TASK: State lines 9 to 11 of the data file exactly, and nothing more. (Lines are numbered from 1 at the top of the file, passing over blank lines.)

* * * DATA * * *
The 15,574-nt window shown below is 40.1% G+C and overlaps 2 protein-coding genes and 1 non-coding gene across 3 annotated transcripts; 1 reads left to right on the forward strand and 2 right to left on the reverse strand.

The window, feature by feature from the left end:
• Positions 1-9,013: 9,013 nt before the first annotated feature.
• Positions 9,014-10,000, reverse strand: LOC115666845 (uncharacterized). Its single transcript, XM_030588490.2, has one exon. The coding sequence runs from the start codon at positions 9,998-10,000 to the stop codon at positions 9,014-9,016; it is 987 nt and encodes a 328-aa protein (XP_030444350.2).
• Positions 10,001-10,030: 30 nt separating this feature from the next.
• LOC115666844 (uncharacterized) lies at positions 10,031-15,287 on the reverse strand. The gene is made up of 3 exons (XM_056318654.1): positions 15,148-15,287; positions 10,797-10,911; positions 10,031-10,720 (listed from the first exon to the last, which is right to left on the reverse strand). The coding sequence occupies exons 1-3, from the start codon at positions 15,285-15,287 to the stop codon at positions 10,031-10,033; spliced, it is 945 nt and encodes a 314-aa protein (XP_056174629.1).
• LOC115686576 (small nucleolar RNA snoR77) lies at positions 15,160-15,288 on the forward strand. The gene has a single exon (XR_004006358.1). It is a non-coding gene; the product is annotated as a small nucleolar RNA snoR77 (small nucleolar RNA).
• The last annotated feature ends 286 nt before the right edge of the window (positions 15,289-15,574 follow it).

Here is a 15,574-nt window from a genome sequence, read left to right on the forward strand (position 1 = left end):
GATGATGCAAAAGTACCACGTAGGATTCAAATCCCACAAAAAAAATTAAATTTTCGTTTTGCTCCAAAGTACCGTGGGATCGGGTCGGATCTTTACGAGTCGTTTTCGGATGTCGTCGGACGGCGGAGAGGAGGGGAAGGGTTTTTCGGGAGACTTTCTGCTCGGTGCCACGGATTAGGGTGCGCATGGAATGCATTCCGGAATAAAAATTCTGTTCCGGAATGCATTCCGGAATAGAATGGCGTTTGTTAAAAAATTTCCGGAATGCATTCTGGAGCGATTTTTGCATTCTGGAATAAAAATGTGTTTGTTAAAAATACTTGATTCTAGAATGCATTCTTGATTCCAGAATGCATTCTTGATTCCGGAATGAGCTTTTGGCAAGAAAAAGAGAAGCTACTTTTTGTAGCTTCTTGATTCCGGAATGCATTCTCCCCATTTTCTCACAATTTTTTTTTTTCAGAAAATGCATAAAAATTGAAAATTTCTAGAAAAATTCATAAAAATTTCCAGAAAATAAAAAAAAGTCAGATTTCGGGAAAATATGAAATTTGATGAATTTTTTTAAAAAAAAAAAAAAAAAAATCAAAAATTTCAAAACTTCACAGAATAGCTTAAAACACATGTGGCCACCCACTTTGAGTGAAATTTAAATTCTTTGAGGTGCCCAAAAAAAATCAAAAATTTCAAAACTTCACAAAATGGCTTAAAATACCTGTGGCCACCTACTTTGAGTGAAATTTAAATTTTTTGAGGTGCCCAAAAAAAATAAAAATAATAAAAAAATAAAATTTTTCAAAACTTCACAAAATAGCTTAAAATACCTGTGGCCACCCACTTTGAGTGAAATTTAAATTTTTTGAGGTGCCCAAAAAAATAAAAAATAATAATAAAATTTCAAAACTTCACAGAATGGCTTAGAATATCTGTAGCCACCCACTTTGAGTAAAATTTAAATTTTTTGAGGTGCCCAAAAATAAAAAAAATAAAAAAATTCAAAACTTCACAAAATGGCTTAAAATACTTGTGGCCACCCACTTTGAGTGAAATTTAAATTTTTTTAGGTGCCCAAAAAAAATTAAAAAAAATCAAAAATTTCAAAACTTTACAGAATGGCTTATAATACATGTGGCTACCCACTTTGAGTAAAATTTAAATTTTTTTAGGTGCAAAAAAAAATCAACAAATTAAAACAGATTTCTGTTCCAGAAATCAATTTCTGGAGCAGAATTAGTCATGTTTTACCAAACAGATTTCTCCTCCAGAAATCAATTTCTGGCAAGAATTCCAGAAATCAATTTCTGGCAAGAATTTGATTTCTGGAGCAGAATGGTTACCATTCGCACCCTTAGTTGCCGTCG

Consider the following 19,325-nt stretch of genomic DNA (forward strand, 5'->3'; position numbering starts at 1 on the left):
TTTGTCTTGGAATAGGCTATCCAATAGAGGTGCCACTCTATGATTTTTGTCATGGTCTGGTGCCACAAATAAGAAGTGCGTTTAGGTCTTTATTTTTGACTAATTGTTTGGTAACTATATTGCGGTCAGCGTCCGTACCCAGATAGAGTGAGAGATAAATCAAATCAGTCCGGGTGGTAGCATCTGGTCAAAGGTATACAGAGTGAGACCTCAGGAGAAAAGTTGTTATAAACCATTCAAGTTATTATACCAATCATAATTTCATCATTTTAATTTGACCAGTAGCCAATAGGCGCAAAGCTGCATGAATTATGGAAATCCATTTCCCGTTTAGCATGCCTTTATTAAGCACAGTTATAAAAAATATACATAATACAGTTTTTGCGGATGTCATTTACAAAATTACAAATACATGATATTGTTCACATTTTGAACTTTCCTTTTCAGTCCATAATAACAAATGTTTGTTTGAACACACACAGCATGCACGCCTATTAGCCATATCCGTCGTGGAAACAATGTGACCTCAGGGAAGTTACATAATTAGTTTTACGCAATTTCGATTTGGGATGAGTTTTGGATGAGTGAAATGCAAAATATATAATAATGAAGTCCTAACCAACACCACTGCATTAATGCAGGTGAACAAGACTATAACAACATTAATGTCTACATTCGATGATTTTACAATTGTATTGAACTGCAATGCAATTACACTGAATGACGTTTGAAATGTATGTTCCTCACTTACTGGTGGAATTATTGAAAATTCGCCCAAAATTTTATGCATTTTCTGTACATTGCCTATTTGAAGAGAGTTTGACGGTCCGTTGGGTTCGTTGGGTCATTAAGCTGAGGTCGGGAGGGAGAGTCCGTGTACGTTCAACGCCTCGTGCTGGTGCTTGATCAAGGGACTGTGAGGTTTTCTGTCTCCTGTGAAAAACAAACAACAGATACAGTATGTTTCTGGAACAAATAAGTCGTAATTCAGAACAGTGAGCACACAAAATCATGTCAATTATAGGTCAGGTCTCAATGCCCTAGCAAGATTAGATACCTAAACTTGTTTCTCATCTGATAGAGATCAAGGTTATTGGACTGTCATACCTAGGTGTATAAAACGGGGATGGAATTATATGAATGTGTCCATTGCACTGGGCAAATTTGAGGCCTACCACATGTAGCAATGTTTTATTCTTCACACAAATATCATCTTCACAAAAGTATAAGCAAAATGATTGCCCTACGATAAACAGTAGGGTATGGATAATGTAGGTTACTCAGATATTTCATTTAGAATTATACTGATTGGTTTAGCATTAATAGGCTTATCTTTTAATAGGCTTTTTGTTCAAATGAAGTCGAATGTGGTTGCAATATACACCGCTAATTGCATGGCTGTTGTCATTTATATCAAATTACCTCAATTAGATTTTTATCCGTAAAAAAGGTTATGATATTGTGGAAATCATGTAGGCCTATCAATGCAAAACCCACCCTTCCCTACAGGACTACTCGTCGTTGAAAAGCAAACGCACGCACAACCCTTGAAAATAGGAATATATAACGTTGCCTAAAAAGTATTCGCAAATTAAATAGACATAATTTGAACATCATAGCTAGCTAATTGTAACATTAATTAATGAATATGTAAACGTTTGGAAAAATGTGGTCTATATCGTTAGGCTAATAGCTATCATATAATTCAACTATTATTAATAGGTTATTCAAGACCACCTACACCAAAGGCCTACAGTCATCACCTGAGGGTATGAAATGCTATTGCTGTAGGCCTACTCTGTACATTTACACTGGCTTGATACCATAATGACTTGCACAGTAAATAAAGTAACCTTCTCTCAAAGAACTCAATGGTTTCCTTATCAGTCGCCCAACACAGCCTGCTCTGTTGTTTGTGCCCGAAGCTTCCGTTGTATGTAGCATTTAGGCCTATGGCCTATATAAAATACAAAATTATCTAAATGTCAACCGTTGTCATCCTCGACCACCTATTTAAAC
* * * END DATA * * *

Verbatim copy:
Here is a 15,574-nt window from a genome sequence, read left to right on the forward strand (position 1 = left end):
GATGATGCAAAAGTACCACGTAGGATTCAAATCCCACAAAAAAAATTAAATTTTCGTTTTGCTCCAAAGTACCGTGGGATCGGGTCGGATCTTTACGAGTCGTTTTCGGATGTCGTCGGACGGCGGAGAGGAGGGGAAGGGTTTTTCGGGAGACTTTCTGCTCGGTGCCACGGATTAGGGTGCGCATGGAATGCATTCCGGAATAAAAATTCTGTTCCGGAATGCATTCCGGAATAGAATGGCGTTTGTTAAAAAATTTCCGGAATGCATTCTGGAGCGATTTTTGCATTCTGGAATAAAAATGTGTTTGTTAAAAATACTTGATTCTAGAATGCATTCTTGATTCCAGAATGCATTCTTGATTCCGGAATGAGCTTTTGGCAAGAAAAAGAGAAGCTACTTTTTGTAGCTTCTTGATTCCGGAATGCATTCTCCCCATTTTCTCACAATTTTTTTTTTTCAGAAAATGCATAAAAATTGAAAATTTCTAGAAAAATTCATAAAAATTTCCAGAAAATAAAAAAAAGTCAGATTTCGGGAAAATATGAAATTTGATGAATTTTTTTAAAAAAAAAAAAAAAAAAATCAAAAATTTCAAAACTTCACAGAATAGCTTAAAACACATGTGGCCACCCACTTTGAGTGAAATTTAAATTCTTTGAGGTGCCCAAAAAAAATCAAAAATTTCAAAACTTCACAAAATGGCTTAAAATACCTGTGGCCACCTACTTTGAGTGAAATTTAAATTTTTTGAGGTGCCCAAAAAAAATAAAAATAATAAAAAAATAAAATTTTTCAAAACTTCACAAAATAGCTTAAAATACCTGTGGCCACCCACTTTGAGTGAAATTTAAATTTTTTGAGGTGCCCAAAAAAATAAAAAATAATAATAAAATTTCAAAACTTCACAGAATGGCTTAGAATATCTGTAGCCACCCACTTTGAGTAAAATTTAAATTTTTTGAGGTGCCCAAAAATAAAAAAAATAAAAAAATTCAAAACTTCACAAAATGGCTTAAAATACTTGTGGCCACCCACTTTGAGTGAAATTTAAATTTTTTTAGGTGCCCAAAAAAAATTAAAAAAAATCAAAAATTTCAAAACTTTACAGAATGGCTTATAATACATGTGGCTACCCACTTTGAGTAAAATTTAAATTTTTTTAGGTGCAAAAAAAAATCAACAAATTAAAACAGATTTCTGTTCCAGAAATCAATTTCTGGAGCAGAATTAGTCATGTTTTACCAAACAGATTTCTCCTCCAGAAATCAATTTCTGGCAAGAATTCCAGAAATCAATTTCTGGCAAGAATTTGATTTCTGGAGCAGAATGGTTACCATTCGCACCCTTAGTTGCCGTCG

Consider the following 19,325-nt stretch of genomic DNA (forward strand, 5'->3'; position numbering starts at 1 on the left):